Acclaimed Israeli artist Andi Arnovitz created an exhibition of her recent work titled “Tear/Repair (kriah/ichooi).” As the second annual Hadassah-Brandeis Institute artist-in-residence, Arnovitz created sketches for a new body of work – a series of paper coats for Jewish women who have impacted history and changed the world. These coats are an extension of Arnovitz’s “Garments of Faith” series, which were also on view. Each of these garments, fabricated from torn or intact papers, scrolls and book pages, represented injustices for Jewish women. The works addressed challenges throughout history – from halachic and spiritual issues, to those of co-existence and, above all, issues related to gender.

Photo of Lynne Avadenka2008: Lynne Avadenka
A Thousand and One Inventions

Words and images meld, the conceptual becomes tangible, and history met modernity in Lynne Avadenka’s site-specific installation. In spring 2008 at the Kniznick Gallery, the Hadassah-Brandeis Institute hosted its first artist-in-residence in an exhibition celebrating eloquence, bravery and wit. Avadenka’s “A Thousand and One Inventions” boldly transformed the gallery’s unique architecture into a work of art.  Painting, drawing and assemblage created an environment that opens up and reveals layers visually, as a book does conceptually. Unprecedented in the artist’s oeuvre in scope and scale, “A Thousand and One Inventions” expanded on the themes in Avadenka’s limited edition artist’s book, “By A Thread.” Created in 2004 with a grant from the HBI, the book imagines a conversation between Queen Esther, the heroine of Purim, and Scheherazade, the teller of a thousand and one tales. Both women spoke up when they could have remained silent and saved many lives through their fortitude.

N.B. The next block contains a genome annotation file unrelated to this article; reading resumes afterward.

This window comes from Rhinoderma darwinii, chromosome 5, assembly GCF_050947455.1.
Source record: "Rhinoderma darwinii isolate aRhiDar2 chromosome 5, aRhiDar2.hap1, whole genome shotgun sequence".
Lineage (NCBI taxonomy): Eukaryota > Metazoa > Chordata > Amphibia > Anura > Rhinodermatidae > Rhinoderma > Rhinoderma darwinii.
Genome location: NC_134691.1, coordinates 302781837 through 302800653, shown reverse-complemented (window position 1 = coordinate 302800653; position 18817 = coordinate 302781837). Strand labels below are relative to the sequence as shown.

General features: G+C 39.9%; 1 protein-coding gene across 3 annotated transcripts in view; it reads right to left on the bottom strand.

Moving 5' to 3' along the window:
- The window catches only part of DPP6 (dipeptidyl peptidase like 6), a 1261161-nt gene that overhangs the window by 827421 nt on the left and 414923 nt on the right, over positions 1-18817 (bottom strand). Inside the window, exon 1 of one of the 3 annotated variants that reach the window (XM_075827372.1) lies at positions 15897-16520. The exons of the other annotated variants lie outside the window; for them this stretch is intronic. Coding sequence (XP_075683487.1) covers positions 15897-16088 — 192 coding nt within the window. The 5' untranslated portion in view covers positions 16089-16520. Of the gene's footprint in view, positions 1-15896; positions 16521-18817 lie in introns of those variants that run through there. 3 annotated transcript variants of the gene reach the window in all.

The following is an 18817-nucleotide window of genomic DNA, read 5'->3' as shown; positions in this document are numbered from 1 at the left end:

Prize: HBI Translation Competition (Apply by Nov 16, 2015)

The HBI (Hadassah-Brandeis Institute) is pleased to announce the seventh annual competition to translate a book on a topic that deals in a significant way with Jews and gender. Applications will be accepted from both authors and/or translators. Preference will be given to proposals for books already under contract (or agreement) for publishing in the translated language. The amount of money that will be awarded is contingent on the particular translation needs of the book. The award goes exclusively towards the translation costs.

Deadline: Monday, November 16, 2015
Decisions will be announced by April 4, 2016.

Previous Translation Prize Winners


Rachel Levmore
Spare Your Eyes Tears: Prenuptial Agreements for the Prevention of Get-Refusal, © Jerusalem 2009.

Naomi Seidman